While his earlier matches were impressive, the scramble that resulted in his single victory against Momochi was perhaps one of the most exciting moments of the tournament. Many saw a chance for Sanchez to score even more games against the reigning Capcom Cup champion, but it didn’t come to pass.

“My matches against Momochi were fun and really exciting. He’s such a smart player. I think if I had played my cards right (in game one I lost to a jump-in roundhouse through my fierce with no health left on either side), I could have potentially been up 2-0 against him,” he explained. “To improve in that matchup I need to react at midrange better. I let him get a lot of empty jump-ins that would have made a huge difference in some games. I have a feeling momochi was using his tech uppercut option select against me since some of his dragon punches were too psychic. Regardless, it was a fun match and I hope I can make proper adjustments in the future.”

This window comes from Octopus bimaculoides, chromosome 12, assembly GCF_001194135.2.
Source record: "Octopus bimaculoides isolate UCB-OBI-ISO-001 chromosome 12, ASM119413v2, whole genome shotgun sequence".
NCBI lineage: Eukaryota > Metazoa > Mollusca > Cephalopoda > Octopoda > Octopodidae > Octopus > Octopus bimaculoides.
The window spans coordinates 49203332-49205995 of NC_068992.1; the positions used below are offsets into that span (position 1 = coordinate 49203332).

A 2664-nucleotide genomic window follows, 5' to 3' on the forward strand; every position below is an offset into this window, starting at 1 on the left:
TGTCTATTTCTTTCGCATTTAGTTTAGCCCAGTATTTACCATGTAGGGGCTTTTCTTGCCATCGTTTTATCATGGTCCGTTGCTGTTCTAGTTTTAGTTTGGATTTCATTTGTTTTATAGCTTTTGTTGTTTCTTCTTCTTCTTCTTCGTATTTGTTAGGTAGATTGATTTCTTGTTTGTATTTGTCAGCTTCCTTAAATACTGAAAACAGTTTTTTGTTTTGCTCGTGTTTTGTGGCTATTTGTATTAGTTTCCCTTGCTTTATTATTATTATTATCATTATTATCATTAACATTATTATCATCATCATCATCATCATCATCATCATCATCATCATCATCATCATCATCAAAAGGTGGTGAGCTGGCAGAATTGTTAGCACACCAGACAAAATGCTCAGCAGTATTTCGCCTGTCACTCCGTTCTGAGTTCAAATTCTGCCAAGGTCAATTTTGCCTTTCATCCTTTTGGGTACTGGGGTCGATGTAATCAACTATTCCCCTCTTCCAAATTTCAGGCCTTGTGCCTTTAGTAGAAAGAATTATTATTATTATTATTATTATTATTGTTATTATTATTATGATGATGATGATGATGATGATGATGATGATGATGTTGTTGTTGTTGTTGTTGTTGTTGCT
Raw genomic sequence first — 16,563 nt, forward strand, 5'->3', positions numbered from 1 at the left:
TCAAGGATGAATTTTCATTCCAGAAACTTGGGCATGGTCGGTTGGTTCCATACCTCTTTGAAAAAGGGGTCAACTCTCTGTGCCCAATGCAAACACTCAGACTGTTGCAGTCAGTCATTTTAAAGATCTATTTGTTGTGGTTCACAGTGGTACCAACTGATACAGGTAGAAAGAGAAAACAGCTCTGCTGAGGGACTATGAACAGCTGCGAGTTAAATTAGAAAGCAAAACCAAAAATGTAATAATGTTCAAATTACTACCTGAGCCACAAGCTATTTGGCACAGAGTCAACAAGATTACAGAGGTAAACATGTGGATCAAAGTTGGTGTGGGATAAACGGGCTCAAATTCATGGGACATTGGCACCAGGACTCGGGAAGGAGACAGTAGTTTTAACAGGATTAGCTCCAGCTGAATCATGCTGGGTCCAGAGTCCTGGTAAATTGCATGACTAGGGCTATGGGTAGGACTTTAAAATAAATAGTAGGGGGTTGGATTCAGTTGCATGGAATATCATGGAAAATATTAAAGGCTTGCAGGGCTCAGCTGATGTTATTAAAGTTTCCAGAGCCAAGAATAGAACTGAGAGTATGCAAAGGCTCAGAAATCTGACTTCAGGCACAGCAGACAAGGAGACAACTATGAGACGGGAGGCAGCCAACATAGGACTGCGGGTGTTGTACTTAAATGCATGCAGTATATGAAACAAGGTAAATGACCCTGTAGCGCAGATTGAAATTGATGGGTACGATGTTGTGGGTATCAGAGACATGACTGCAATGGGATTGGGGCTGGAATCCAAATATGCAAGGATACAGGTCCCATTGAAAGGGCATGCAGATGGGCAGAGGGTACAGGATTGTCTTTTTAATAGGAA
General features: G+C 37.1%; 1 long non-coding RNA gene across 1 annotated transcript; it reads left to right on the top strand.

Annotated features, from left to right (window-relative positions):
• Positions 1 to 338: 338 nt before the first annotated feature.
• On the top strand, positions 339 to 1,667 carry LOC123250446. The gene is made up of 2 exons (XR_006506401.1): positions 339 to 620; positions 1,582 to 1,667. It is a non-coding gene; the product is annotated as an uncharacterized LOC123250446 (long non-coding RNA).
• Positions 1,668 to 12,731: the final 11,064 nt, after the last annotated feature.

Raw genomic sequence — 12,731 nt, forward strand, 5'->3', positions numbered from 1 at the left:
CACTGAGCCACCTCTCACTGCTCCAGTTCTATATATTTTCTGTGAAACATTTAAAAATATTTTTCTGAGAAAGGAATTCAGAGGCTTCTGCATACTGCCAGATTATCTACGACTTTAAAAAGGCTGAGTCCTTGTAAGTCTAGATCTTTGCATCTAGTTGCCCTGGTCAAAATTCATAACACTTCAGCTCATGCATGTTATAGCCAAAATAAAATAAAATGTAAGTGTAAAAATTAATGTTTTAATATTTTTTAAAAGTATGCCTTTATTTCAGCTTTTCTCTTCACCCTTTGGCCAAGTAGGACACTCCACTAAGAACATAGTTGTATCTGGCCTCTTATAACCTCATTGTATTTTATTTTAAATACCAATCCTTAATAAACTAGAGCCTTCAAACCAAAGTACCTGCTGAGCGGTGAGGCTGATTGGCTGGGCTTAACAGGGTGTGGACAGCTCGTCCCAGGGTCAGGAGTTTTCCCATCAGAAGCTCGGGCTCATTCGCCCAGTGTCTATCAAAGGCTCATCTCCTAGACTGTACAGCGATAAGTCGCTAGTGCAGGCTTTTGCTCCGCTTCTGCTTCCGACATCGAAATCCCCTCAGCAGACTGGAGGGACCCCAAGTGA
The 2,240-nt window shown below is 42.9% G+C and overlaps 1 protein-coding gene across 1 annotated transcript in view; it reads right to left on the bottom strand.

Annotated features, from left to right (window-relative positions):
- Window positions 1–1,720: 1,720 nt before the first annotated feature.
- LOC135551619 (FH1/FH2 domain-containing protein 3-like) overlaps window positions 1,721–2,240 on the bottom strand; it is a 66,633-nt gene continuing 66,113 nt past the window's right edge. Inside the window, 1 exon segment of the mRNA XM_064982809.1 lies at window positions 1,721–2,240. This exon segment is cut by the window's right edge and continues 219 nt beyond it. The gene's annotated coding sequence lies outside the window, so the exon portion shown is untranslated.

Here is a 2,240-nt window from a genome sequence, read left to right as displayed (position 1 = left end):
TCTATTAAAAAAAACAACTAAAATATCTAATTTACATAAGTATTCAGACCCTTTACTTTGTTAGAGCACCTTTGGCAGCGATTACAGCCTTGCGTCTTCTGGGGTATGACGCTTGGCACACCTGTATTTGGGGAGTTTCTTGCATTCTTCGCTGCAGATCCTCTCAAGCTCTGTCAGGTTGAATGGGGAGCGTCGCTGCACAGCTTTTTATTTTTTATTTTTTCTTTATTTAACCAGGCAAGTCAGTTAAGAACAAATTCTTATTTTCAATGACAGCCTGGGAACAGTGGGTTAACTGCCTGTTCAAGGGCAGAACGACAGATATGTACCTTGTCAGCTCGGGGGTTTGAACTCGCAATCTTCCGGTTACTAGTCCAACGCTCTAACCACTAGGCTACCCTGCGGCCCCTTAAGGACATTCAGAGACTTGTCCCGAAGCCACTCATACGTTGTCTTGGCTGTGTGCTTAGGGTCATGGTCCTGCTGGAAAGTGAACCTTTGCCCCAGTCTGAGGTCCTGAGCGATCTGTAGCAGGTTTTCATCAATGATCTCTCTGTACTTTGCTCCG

Approaching Street Fighter After Under Night In-Birth

As players are often wont to do, Sanchez took time to visit Twitter during his run through Ultra Street Fighter IV, sending out one statement in particular that garnered quite a bit of attention.

The fighting game community has long been a haven for multi-game masters, from veterans like Justin Wong, Ryan “Prodigal Son” Hart, and Mad Catz’ Hajime “Tokido” Taniguchi to relatively recent transplants like Vineeth “Apologyman” Meka, who early on made a name for himself in BlazBlue before bringing some more nastiness to the Ultimate Marvel vs. Capcom 3 scene.